The Fourth Amendment gives police officers in California and throughout the country the right to perform reasonable searches of a citizen’s property. For a search to be considered reasonable, an officer must have probable cause to believe that he or she will find evidence of a crime. In many cases, an initial search can only take place after an officer receives a warrant from a judge. Search warrants will typically define what authorities are allowed to look for and where they are allowed to look for them.

However, items that are in plain view of an officer may be confiscated if there is reason to believe that they were used to commit a crime. Officers may also open doors or take other precautions to protect themselves prior to or during a search.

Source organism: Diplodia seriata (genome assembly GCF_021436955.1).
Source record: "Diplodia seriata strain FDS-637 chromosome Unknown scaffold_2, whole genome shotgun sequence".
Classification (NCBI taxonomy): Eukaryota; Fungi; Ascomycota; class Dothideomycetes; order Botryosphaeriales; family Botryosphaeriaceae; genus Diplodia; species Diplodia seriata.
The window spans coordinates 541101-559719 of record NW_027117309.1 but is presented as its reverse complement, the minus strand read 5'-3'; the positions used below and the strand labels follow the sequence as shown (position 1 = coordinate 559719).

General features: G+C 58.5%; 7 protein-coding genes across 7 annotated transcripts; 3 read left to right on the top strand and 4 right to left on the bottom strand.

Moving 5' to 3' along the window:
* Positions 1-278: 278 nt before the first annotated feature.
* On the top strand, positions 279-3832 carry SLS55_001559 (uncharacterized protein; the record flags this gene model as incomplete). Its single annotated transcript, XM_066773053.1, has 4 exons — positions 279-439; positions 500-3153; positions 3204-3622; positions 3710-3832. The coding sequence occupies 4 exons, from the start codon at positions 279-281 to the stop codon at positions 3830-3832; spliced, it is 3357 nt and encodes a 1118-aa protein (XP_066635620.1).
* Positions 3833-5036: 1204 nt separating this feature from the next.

In some cases, authorities may be able to perform a search without first getting a warrant. This may be true if a person gives an officer permission to look through a car, a backpack or a cellphone. It may also be true if a person doesn’t have any reasonable expectation of privacy. For instance, authorities may rummage through a trash can that is on the curb because the contents of that trash can aren’t considered to be private. Finally, a search can occur without a warrant if doing so may prevent a crime from occurring.

A person who has been charged with a crime may want to hire a criminal defense attorney to help with his or her case. An attorney might be able to get a case dismissed by arguing that evidence was collected through an illegal search. Alternatively, an attorney may be able to convince a jury that a person’s Fourth Amendment rights were violated, which may lead to an acquittal.